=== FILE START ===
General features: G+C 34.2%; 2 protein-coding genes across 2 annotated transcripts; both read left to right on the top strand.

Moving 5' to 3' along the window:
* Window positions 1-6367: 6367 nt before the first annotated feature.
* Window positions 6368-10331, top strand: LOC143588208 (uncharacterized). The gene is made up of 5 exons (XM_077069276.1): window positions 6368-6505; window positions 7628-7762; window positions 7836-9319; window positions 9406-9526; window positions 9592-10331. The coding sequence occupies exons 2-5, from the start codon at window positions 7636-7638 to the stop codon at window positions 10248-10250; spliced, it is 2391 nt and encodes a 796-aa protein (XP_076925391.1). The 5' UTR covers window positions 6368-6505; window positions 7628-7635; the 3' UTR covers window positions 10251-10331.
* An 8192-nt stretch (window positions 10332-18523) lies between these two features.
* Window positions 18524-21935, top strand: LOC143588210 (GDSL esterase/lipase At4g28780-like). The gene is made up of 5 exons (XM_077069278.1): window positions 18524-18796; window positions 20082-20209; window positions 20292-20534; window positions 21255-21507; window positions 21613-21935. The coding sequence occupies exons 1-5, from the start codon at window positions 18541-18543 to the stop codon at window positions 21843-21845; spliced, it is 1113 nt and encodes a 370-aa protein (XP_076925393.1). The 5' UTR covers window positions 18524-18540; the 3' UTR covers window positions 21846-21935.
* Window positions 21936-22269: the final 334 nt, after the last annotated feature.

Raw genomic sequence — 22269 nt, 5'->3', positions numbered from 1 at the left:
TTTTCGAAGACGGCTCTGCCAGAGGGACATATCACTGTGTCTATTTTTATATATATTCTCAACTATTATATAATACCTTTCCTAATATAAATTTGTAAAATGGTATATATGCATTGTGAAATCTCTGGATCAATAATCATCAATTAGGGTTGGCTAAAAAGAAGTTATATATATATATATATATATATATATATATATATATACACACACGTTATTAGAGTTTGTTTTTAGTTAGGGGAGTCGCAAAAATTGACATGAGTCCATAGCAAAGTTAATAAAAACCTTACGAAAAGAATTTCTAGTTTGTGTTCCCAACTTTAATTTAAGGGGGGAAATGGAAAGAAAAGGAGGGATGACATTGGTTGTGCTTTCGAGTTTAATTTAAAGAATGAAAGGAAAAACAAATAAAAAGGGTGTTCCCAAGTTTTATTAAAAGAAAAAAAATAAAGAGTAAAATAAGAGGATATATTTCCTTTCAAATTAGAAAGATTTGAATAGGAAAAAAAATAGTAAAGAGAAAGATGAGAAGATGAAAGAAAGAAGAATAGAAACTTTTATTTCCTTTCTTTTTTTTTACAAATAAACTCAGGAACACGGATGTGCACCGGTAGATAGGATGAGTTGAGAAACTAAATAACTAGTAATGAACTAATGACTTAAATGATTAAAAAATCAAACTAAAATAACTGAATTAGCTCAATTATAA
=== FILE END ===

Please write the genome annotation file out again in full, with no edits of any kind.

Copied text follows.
General features: G+C 34.2%; 2 protein-coding genes across 2 annotated transcripts; both read left to right on the top strand.

Moving 5' to 3' along the window:
* Window positions 1-6367: 6367 nt before the first annotated feature.
* Window positions 6368-10331, top strand: LOC143588208 (uncharacterized). The gene is made up of 5 exons (XM_077069276.1): window positions 6368-6505; window positions 7628-7762; window positions 7836-9319; window positions 9406-9526; window positions 9592-10331. The coding sequence occupies exons 2-5, from the start codon at window positions 7636-7638 to the stop codon at window positions 10248-10250; spliced, it is 2391 nt and encodes a 796-aa protein (XP_076925391.1). The 5' UTR covers window positions 6368-6505; window positions 7628-7635; the 3' UTR covers window positions 10251-10331.
* An 8192-nt stretch (window positions 10332-18523) lies between these two features.
* Window positions 18524-21935, top strand: LOC143588210 (GDSL esterase/lipase At4g28780-like). The gene is made up of 5 exons (XM_077069278.1): window positions 18524-18796; window positions 20082-20209; window positions 20292-20534; window positions 21255-21507; window positions 21613-21935. The coding sequence occupies exons 1-5, from the start codon at window positions 18541-18543 to the stop codon at window positions 21843-21845; spliced, it is 1113 nt and encodes a 370-aa protein (XP_076925393.1). The 5' UTR covers window positions 18524-18540; the 3' UTR covers window positions 21846-21935.
* Window positions 21936-22269: the final 334 nt, after the last annotated feature.

Raw genomic sequence — 22269 nt, 5'->3', positions numbered from 1 at the left:
TTTTCGAAGACGGCTCTGCCAGAGGGACATATCACTGTGTCTATTTTTATATATATTCTCAACTATTATATAATACCTTTCCTAATATAAATTTGTAAAATGGTATATATGCATTGTGAAATCTCTGGATCAATAATCATCAATTAGGGTTGGCTAAAAAGAAGTTATATATATATATATATATATATATATATATATATATACACACACGTTATTAGAGTTTGTTTTTAGTTAGGGGAGTCGCAAAAATTGACATGAGTCCATAGCAAAGTTAATAAAAACCTTACGAAAAGAATTTCTAGTTTGTGTTCCCAACTTTAATTTAAGGGGGGAAATGGAAAGAAAAGGAGGGATGACATTGGTTGTGCTTTCGAGTTTAATTTAAAGAATGAAAGGAAAAACAAATAAAAAGGGTGTTCCCAAGTTTTATTAAAAGAAAAAAAATAAAGAGTAAAATAAGAGGATATATTTCCTTTCAAATTAGAAAGATTTGAATAGGAAAAAAAATAGTAAAGAGAAAGATGAGAAGATGAAAGAAAGAAGAATAGAAACTTTTATTTCCTTTCTTTTTTTTTACAAATAAACTCAGGAACACGGATGTGCACCGGTAGATAGGATGAGTTGAGAAACTAAATAACTAGTAATGAACTAATGACTTAAATGATTAAAAAATCAAACTAAAATAACTGAATTAGCTCAATTATAA